In view of the lack of clarity on the non-remittance of oil revenue by the Nigeria National Petroleum Corporation (NNPC) to the Federation Account, the federal government has taken the step to subject the state-run oil firm to integrity checks by the Office of the Auditor-General of the Federation.
The Auditor-General, Mr. Samuel Ukura, disclosed this yesterday to the House of Representatives Committee on Public Accounts (PAC), saying his office had sent officials to audit the accounts of the corporation.
Ukura also informed the committee that his office had trained 20 officials for the purpose of carrying out this assignment.
“We trained 20 professionals in oil and gas sector auditing last year, and as I speak to you, they’re already on the field auditing the NNPC,” Ukura explained.
On his office’s expenditure in 2013, Ukura said only 57 per cent of capital budget was implemented, as only N374 million out of the N627 million capital vote was released.
He pointed out that the Bureau of Public Procurement (BPP) had directed his office to purchase cars only from Innoson Motors in line with the policy of encouraging local manufacturers.
This led to the procurement of six vehicles out of the 15 it had planned to purchase, while N100 million out of the N180 million budgeted for vehicles was returned to the accountant-general’s office, as Innoson could not supply the cars.
The auditor-general said they achieved a 100 per cent implementation under the recurrent expenditure plan. Equally, he said salaries were paid promptly, while hundreds of staff were trained, among others, for which N60 million was expended.
However, chairman of the committee, Hon. Solomon Adeola Olamilekan (APC, Lagos), and other members expressed concern over the seeming conflicting figures contained in the document submitted to them by the auditor-general’s office.
They also queried the rationale behind refunding N100 million to the government when there were other pressing projects to be carried out.
Subsequently, it directed Ukura to provide all the relevant receipts for transactions made last year, saying as nobody audits that office, the committee is vested with the responsibility to do so.
The auditor-general’s 2014 budget defence has been deferred till next Tuesday so as to enable him address inconsistencies in the documents submitted.
In a related development, the Economic and Financial Crimes Commission (EFCC) yesterday said it could not investigate allegations of non-repatriation of oil proceeds by NNPC because its hands were tied by National Assembly’s investigation into the matter.
Similarly, the Independent Corrupt Practices and Other Related Offences Commission (ICPC) said it was constrained by inadequate resources and technical manpower to carry out the probe.
Both commissions spoke yesterday when they appeared before the Senate Committee on Drugs, Narcotics and Financial Crimes, to defend their 2014 budget proposals at the National Assembly.
The acting Chairman of ICPC, Professor Olu Aina, told the committee that the “account of NNPC is so sophisticated that it will require us hiring experts to look into the account for us; but unfortunately, we do not have the means to do that.”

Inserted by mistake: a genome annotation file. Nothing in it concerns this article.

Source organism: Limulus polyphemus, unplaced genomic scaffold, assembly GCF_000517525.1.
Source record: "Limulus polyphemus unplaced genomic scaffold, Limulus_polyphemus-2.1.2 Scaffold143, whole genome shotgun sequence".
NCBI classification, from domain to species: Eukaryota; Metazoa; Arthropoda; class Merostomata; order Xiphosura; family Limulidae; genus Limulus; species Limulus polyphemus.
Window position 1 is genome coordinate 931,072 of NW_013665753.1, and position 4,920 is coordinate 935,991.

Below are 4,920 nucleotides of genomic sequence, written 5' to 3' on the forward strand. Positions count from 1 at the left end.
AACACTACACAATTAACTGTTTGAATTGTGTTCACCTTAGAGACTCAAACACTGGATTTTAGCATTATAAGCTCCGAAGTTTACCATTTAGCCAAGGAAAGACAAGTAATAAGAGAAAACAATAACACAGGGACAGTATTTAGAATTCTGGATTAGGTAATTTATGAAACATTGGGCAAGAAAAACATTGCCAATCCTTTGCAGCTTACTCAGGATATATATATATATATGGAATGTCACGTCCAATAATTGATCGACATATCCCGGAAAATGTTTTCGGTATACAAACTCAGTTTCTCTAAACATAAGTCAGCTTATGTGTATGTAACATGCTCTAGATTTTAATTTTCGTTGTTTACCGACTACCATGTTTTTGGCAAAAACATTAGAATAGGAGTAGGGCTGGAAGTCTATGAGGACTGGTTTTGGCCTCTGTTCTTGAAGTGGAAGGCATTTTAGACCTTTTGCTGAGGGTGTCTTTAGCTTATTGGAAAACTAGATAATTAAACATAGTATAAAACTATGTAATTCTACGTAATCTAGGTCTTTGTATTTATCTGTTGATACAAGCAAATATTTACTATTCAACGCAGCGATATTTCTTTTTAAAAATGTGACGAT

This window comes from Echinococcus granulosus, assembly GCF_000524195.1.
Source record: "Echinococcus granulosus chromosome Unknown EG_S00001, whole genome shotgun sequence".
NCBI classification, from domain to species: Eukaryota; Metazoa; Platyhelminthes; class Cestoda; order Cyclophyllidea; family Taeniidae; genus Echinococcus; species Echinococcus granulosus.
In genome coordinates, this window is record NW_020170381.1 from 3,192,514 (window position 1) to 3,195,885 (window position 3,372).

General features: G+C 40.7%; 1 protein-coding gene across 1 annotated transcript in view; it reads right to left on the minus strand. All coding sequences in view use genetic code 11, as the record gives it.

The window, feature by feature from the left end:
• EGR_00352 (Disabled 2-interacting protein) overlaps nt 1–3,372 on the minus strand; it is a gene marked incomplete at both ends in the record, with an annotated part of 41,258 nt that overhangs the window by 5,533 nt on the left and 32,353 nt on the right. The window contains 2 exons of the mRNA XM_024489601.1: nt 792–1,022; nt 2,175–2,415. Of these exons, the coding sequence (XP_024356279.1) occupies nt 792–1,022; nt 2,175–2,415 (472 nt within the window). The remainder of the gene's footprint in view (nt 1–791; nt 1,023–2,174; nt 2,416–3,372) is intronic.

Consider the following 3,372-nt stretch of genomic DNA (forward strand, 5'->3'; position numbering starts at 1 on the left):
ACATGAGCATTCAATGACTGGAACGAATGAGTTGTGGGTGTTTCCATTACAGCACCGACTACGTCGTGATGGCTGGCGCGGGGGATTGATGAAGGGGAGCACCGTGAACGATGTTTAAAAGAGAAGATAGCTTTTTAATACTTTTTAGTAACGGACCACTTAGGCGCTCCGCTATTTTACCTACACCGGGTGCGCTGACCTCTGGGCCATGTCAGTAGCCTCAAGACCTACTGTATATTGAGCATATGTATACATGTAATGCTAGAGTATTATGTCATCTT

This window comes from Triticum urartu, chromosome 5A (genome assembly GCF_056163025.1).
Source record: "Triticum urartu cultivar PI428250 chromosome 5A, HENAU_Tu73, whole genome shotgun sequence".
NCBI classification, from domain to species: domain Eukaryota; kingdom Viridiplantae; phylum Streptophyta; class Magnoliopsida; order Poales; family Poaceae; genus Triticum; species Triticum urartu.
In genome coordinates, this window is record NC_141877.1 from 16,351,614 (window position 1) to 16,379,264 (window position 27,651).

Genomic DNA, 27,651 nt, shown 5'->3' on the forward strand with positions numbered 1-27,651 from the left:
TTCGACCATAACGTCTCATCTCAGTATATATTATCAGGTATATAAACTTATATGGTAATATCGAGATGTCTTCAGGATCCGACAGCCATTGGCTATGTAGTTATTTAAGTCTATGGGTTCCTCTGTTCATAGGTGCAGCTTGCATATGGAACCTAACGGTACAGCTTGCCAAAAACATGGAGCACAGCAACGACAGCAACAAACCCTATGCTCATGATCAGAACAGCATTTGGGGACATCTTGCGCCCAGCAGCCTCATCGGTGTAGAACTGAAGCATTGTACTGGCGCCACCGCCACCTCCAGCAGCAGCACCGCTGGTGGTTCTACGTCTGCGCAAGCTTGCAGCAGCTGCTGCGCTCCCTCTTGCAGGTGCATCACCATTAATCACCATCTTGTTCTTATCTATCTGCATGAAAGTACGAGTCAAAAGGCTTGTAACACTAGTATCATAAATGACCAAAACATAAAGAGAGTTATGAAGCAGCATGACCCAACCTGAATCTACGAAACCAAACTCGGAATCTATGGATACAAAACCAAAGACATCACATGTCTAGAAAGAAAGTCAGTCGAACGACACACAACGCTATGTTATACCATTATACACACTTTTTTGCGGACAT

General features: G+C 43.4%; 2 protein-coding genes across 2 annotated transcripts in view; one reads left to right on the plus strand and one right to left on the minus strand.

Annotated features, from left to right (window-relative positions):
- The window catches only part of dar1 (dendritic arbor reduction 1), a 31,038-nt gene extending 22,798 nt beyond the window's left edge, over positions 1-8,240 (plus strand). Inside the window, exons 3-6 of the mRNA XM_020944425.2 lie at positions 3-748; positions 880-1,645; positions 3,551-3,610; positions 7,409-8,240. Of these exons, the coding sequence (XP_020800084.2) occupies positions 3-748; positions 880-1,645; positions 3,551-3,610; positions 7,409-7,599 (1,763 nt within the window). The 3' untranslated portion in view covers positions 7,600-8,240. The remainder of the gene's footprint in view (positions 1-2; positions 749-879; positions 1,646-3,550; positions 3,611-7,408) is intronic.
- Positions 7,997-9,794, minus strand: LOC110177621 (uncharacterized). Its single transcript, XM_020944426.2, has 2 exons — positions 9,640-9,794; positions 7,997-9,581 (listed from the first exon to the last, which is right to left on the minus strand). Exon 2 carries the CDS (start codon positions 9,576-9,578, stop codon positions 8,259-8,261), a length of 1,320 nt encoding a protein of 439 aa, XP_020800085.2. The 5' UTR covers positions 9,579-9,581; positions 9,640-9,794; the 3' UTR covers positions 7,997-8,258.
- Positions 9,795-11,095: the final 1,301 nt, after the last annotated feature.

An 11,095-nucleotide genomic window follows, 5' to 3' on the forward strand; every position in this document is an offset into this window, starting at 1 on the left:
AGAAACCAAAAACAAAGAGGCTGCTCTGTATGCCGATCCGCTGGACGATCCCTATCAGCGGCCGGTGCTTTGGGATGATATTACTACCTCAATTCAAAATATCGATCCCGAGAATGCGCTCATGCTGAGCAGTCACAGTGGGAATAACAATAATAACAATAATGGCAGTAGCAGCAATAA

On his part, EFCC Chairman, Mr. Ibrahim Lamorde, while answering questions from the committee, said EFCC would not commence investigations into the matter as long as the National Assembly is probing it.
According to the EFCC boss, the commission would wait for the outcome of the probe before taking action, adding that corruption cases can’t be pursued based on mere assumptions, arguing that there must be concrete factors on which investigations can be predicated.
He also said the commission would wait for the outcome of the forensic audit on the certified expenditure of NNPC, which he said would be very helpful in the investigation, adding that the matter required careful scrutiny as a result of the inconsistency over figures.
“The issue about NNPC is already being investigated by the National Assembly. For every investigation, once the National Assembly is on it, we have to wait until they conclude.
“For instance, the fuel subsidy investigation on which we have charged so many people to court, including the son of the immediate past PDP (Peoples Democratic Party) national chairman, we did not get into the matter until it was concluded by the National Assembly and forwarded to us.
“We can’t just get into something that is still being investigated by the National Assembly. It’s not a mob kind of thing. There must be a sequence of events that would lead us to taking a decision. Let the hearing of the National Assembly be concluded. Normally, when it is concluded, it is forwarded to us for investigation.
“I think people are in a hurry. What people want to hear is that just because there is an issue today, tomorrow you are shouting, ‘kill him, stone him…’ We don’t do investigations by the media. When we are ready to charge the individual to court, we will do so. But when an investigation is on going, let the investigation be conclusive. Otherwise, we will join what everybody is saying.
“It is very easy to say the anti-corruption agencies should look into it. However, when this controversy started, we had about three figures. One figure would emerge today, it would change to another figure tomorrow and we arrived at another figure the next day.
“Now, we have settled more or less for $20 billion. The Minister of Finance said that they would commission an audit firm to do a forensic auditing of the finances of the NNPC. You need a professional firm to handle this. It’s the same documents that the auditors would use that we will also use.